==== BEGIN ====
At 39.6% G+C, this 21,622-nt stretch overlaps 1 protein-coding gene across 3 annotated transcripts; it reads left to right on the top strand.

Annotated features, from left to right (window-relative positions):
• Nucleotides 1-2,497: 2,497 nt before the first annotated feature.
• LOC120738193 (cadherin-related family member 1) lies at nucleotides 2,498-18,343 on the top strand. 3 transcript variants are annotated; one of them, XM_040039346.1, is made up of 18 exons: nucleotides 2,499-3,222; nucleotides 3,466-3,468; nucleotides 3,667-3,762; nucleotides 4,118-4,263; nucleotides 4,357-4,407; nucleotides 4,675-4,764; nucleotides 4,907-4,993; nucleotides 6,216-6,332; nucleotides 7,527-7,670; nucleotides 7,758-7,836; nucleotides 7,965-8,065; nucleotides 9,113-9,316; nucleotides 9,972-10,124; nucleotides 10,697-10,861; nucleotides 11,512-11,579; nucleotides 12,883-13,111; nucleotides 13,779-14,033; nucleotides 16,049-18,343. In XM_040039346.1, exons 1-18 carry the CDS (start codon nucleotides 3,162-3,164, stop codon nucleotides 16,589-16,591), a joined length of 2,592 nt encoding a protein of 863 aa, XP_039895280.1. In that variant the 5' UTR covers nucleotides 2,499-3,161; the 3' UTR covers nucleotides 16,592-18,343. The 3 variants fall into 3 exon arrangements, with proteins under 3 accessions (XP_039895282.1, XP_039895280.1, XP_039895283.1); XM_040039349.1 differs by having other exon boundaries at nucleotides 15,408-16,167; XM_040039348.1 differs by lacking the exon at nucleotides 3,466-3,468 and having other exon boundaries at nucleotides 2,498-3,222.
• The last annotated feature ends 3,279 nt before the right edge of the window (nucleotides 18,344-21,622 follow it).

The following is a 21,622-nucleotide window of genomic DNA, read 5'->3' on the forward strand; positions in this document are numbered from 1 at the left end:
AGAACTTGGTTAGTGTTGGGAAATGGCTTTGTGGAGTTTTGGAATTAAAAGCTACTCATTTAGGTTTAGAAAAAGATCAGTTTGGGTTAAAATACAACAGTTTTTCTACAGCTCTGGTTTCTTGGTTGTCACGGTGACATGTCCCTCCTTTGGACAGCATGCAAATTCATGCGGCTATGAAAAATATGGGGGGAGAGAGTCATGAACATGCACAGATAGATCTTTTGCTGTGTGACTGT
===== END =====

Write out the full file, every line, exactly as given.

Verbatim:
At 39.6% G+C, this 21,622-nt stretch overlaps 1 protein-coding gene across 3 annotated transcripts; it reads left to right on the top strand.

Annotated features, from left to right (window-relative positions):
• Nucleotides 1-2,497: 2,497 nt before the first annotated feature.
• LOC120738193 (cadherin-related family member 1) lies at nucleotides 2,498-18,343 on the top strand. 3 transcript variants are annotated; one of them, XM_040039346.1, is made up of 18 exons: nucleotides 2,499-3,222; nucleotides 3,466-3,468; nucleotides 3,667-3,762; nucleotides 4,118-4,263; nucleotides 4,357-4,407; nucleotides 4,675-4,764; nucleotides 4,907-4,993; nucleotides 6,216-6,332; nucleotides 7,527-7,670; nucleotides 7,758-7,836; nucleotides 7,965-8,065; nucleotides 9,113-9,316; nucleotides 9,972-10,124; nucleotides 10,697-10,861; nucleotides 11,512-11,579; nucleotides 12,883-13,111; nucleotides 13,779-14,033; nucleotides 16,049-18,343. In XM_040039346.1, exons 1-18 carry the CDS (start codon nucleotides 3,162-3,164, stop codon nucleotides 16,589-16,591), a joined length of 2,592 nt encoding a protein of 863 aa, XP_039895280.1. In that variant the 5' UTR covers nucleotides 2,499-3,161; the 3' UTR covers nucleotides 16,592-18,343. The 3 variants fall into 3 exon arrangements, with proteins under 3 accessions (XP_039895282.1, XP_039895280.1, XP_039895283.1); XM_040039349.1 differs by having other exon boundaries at nucleotides 15,408-16,167; XM_040039348.1 differs by lacking the exon at nucleotides 3,466-3,468 and having other exon boundaries at nucleotides 2,498-3,222.
• The last annotated feature ends 3,279 nt before the right edge of the window (nucleotides 18,344-21,622 follow it).

The following is a 21,622-nucleotide window of genomic DNA, read 5'->3' on the forward strand; positions in this document are numbered from 1 at the left end:
AGAACTTGGTTAGTGTTGGGAAATGGCTTTGTGGAGTTTTGGAATTAAAAGCTACTCATTTAGGTTTAGAAAAAGATCAGTTTGGGTTAAAATACAACAGTTTTTCTACAGCTCTGGTTTCTTGGTTGTCACGGTGACATGTCCCTCCTTTGGACAGCATGCAAATTCATGCGGCTATGAAAAATATGGGGGGAGAGAGTCATGAACATGCACAGATAGATCTTTTGCTGTGTGACTGT